This FTP is rejected

Rejection rationale

Messages without responses (be it events, or fire-and-forget calls) have a transaction id set to 0, and therefore could not be distinguished using the proposed scheme.

Some uses leverage zx_channel_call() which assigns transaction id in the kernel, and waits for a reply. (This pattern allows concurrent callers to rely on kernel synchronization, avoiding a user space lock for transaction id assignment.) Again, the proposed scheme would not be able to distinguish those.

It's expected that kernel tracing support provide the telemetry sought by this review, and there is a preference to improve this mechanism rather than push this in FIDL bindings.

Finally, in the SDK dependency pecking order, using FIDL and using FIDL bindings is very close to the top due to the pervasive use of FIDL on Fuchsia. Including telemetry and metrics in bindings would therefore raise such concerns to that order, which is not something we are comfortable with. Some build and opt-in trickery would be conceivable, and would need to be part of a future proposal.

FTP-035: Automatic Flow Tracing



Adding tracing events to our FIDL bindings enables end-to-end flows across processes on Fuchsia without hand-rolling custom IDs.


There are an abundance of hacks to enable flow-events across process boundaries on Fuchsia. We can automate most of these in a way that doesn't complicate our API surfaces and requires less manual work.


A standard attribute for Fuchsia FIDL functions that adds flow begin/end events to their respectively generated bindings.

The attribute sets the category for the tracing and uses the protocol function for the name. Tracing on Fuchsia only supports one category at this time, so while the attribute could potentially contain N categories, we expect only one to be used and will use the first in the list.

protocol Example {
    [Trace = "CATEGORY"]
    ExampleFn(bool test) -> (bool status);

The unique cross-process ID is the ordinal ID, transaction ID (contained within every message) and an ID for the transport mechanism (for zircon channels: the koid of the sending process channel handle, and the related koid of the receiving process handle) hashed together with a non-cryptographic hash.

Example Stable Trace IDs for FIDL over zx channels

We propose to combine a few identifiers:

How these three identifiers are assembled should strive to reduce possible trace ID collision, in the following priority:

  1. Between two distinct messages, with the same ordinal, and between the same client and server;
  2. Between two distinct messages, with different ordinals, and between the same client and server;
  3. Between two distinct messages, with different ordinals, and between different client and server.

Currently, koid assignment is mostly sequential. As a result, the lowest bits of koids will have more entropy than the highest bits. Similarly, transaction IDs are sequentially assigned, hence offer more entropy in the lowest bits. Method ordinals are cryptographically hashed, and despite the highest bit being reserved for system usage, it is safe to assume that all bits have the same entropy.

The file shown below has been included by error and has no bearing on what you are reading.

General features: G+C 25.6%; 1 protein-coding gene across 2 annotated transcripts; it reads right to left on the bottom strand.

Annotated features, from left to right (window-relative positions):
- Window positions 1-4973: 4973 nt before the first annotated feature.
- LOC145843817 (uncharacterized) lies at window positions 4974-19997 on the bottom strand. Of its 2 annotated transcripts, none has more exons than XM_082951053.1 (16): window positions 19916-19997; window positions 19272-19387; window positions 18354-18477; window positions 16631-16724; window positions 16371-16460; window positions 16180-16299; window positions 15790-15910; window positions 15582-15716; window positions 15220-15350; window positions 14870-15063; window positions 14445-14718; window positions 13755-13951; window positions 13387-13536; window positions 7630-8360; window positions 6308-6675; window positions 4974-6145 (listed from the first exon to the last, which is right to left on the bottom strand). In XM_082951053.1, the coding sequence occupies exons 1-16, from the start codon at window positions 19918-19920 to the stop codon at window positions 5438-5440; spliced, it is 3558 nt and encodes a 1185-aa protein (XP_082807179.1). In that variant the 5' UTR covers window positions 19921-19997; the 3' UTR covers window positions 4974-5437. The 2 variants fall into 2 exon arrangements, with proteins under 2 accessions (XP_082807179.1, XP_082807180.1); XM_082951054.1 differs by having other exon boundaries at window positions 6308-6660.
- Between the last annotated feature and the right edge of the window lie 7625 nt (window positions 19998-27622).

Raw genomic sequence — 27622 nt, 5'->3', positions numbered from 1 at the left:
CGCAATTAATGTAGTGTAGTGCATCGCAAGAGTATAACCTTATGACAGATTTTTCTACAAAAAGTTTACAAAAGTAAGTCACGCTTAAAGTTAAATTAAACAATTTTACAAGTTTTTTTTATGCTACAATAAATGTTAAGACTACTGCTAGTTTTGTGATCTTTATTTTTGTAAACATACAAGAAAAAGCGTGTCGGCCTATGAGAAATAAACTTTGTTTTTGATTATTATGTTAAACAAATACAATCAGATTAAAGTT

As a result, a reasonable algorithm given current conditions is to OR:

  • koid & OxFFFF << 48
  • ordinal & 0xFFFFFFFF << 16
  • transaction ID & 0xFF << 0

A trace duration is also started on the receive side of the FIDL bindings. With languages like C++/Rust this is scoped using RAII and allows the event to be stitched with another flow event.


This makes our tracing system much easier to use, which is a huge win for our infrastructure as well.

Documentation and examples

The documentation should be updated to show how to add traces (as outlined above).

Backwards compatibility

This change is API compatible and ABI compatible.


This will have a small cost when the tracing category is disabled, less than 5 nanoseconds per testing (on a NUC). We can also strip the tracing annotations from the IR assuming more performance is required.


No Security implications.

Drawbacks, alternatives, and unknowns


Kernel Trace Mechanisms

Leverage existing ktrace flow events on channel read and channel write.

In the absence of this feature, it would be possible to attempt to accomplish this by using existing ktrace flow events on the underlying channel reads and writes. This is undesirable however, as the channels are common to all FIDL interfaces, meaning that only one category may be specified. This means that in order to actually be used, users have to enable the channel read and channel write categories, meaning that all channel read and write events (rather than just the ones being used for the FIDL interface of interest) would be present. This results in harder to read trace viewer output, unnecessary ktrace buffer usage, and also relies on FIDL implementation detail.